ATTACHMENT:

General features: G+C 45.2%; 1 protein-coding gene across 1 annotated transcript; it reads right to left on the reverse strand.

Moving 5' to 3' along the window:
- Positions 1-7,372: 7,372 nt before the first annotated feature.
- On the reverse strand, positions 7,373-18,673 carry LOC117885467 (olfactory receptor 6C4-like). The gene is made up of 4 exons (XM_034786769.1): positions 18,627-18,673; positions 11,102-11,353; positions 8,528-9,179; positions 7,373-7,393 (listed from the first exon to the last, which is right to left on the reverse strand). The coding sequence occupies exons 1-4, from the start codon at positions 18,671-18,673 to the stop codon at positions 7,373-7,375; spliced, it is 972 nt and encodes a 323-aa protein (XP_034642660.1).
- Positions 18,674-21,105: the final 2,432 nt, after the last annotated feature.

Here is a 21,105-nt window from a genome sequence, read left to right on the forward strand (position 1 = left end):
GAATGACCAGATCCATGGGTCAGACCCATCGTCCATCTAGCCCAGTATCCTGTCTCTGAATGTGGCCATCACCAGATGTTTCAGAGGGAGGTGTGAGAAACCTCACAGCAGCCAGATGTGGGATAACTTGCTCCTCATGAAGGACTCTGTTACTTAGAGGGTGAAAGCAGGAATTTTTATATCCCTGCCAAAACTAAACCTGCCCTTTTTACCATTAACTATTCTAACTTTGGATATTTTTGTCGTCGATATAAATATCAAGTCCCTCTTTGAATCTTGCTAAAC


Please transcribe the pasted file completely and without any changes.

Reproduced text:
General features: G+C 45.2%; 1 protein-coding gene across 1 annotated transcript; it reads right to left on the reverse strand.

Moving 5' to 3' along the window:
- Positions 1-7,372: 7,372 nt before the first annotated feature.
- On the reverse strand, positions 7,373-18,673 carry LOC117885467 (olfactory receptor 6C4-like). The gene is made up of 4 exons (XM_034786769.1): positions 18,627-18,673; positions 11,102-11,353; positions 8,528-9,179; positions 7,373-7,393 (listed from the first exon to the last, which is right to left on the reverse strand). The coding sequence occupies exons 1-4, from the start codon at positions 18,671-18,673 to the stop codon at positions 7,373-7,375; spliced, it is 972 nt and encodes a 323-aa protein (XP_034642660.1).
- Positions 18,674-21,105: the final 2,432 nt, after the last annotated feature.

Here is a 21,105-nt window from a genome sequence, read left to right on the forward strand (position 1 = left end):
GAATGACCAGATCCATGGGTCAGACCCATCGTCCATCTAGCCCAGTATCCTGTCTCTGAATGTGGCCATCACCAGATGTTTCAGAGGGAGGTGTGAGAAACCTCACAGCAGCCAGATGTGGGATAACTTGCTCCTCATGAAGGACTCTGTTACTTAGAGGGTGAAAGCAGGAATTTTTATATCCCTGCCAAAACTAAACCTGCCCTTTTTACCATTAACTATTCTAACTTTGGATATTTTTGTCGTCGATATAAATATCAAGTCCCTCTTTGAATCTTGCTAAAC